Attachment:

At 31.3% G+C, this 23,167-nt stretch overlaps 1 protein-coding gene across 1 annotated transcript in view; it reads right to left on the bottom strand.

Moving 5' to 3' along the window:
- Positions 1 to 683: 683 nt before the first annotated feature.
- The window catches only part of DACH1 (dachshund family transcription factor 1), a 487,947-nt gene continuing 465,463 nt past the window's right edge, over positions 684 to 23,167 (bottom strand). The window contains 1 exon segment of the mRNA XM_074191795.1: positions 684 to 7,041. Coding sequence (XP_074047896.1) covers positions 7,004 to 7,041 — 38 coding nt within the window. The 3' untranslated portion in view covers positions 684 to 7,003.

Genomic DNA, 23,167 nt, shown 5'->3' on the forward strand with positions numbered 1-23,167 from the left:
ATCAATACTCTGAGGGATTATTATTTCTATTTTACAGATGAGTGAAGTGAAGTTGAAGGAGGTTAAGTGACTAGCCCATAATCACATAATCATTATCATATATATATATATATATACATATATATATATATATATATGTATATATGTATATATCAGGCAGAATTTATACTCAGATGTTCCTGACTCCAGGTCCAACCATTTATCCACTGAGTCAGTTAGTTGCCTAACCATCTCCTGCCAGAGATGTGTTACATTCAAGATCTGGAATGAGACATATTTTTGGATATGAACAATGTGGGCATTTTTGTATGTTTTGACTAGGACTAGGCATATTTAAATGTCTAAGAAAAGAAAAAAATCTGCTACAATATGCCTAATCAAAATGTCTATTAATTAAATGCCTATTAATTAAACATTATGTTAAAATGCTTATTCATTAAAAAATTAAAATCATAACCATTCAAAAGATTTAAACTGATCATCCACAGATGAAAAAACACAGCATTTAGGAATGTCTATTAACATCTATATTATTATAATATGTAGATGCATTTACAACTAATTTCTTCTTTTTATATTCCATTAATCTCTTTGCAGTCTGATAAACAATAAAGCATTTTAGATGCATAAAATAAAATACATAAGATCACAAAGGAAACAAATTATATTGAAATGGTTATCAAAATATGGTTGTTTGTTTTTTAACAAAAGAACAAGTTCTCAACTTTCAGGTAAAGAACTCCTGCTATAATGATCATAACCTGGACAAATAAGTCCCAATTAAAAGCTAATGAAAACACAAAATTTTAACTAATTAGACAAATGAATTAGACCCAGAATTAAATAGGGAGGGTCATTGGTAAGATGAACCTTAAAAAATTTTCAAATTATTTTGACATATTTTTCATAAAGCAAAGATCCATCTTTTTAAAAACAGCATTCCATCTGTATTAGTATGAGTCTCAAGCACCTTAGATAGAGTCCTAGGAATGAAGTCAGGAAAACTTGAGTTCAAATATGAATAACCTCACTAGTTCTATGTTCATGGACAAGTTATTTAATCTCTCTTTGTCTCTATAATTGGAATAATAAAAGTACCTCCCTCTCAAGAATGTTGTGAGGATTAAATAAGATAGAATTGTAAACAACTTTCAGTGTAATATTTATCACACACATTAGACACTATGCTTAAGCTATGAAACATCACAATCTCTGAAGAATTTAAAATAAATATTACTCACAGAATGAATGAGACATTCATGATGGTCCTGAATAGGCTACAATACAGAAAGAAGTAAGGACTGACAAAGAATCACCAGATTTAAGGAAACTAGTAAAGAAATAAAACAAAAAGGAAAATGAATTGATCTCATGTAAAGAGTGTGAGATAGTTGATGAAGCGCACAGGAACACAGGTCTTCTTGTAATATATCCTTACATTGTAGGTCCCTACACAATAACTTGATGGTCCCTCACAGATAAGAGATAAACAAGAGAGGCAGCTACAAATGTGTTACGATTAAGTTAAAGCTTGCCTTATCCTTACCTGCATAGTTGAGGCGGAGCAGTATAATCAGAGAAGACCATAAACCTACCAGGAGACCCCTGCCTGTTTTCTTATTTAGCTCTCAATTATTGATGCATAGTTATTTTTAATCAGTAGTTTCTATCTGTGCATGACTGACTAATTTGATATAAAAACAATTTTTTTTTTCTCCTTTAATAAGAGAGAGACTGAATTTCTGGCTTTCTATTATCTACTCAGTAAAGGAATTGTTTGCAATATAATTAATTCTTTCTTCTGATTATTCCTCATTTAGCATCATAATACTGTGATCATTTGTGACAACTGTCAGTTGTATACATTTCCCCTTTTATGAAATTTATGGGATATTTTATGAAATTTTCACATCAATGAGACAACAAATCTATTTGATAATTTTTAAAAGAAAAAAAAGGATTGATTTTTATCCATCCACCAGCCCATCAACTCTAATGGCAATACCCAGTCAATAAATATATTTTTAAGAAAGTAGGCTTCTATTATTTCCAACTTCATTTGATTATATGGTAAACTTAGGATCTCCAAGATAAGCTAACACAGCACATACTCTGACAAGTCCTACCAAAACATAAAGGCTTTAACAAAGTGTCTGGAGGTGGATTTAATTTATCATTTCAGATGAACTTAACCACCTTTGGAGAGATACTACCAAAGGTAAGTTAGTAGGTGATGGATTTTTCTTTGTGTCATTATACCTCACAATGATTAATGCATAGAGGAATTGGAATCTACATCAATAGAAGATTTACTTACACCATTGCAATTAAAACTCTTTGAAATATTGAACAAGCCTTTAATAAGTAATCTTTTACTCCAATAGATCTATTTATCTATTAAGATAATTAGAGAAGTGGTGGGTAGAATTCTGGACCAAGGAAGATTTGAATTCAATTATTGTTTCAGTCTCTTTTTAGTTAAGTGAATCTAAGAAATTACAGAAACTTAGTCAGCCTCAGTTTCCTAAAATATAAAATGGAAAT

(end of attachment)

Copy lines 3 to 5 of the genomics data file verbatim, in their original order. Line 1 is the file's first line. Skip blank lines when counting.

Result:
- Positions 1 to 683: 683 nt before the first annotated feature.
- The window catches only part of DACH1 (dachshund family transcription factor 1), a 487,947-nt gene continuing 465,463 nt past the window's right edge, over positions 684 to 23,167 (bottom strand). The window contains 1 exon segment of the mRNA XM_074191795.1: positions 684 to 7,041. Coding sequence (XP_074047896.1) covers positions 7,004 to 7,041 — 38 coding nt within the window. The 3' untranslated portion in view covers positions 684 to 7,003.

Genomic DNA, 23,167 nt, shown 5'->3' on the forward strand with positions numbered 1-23,167 from the left: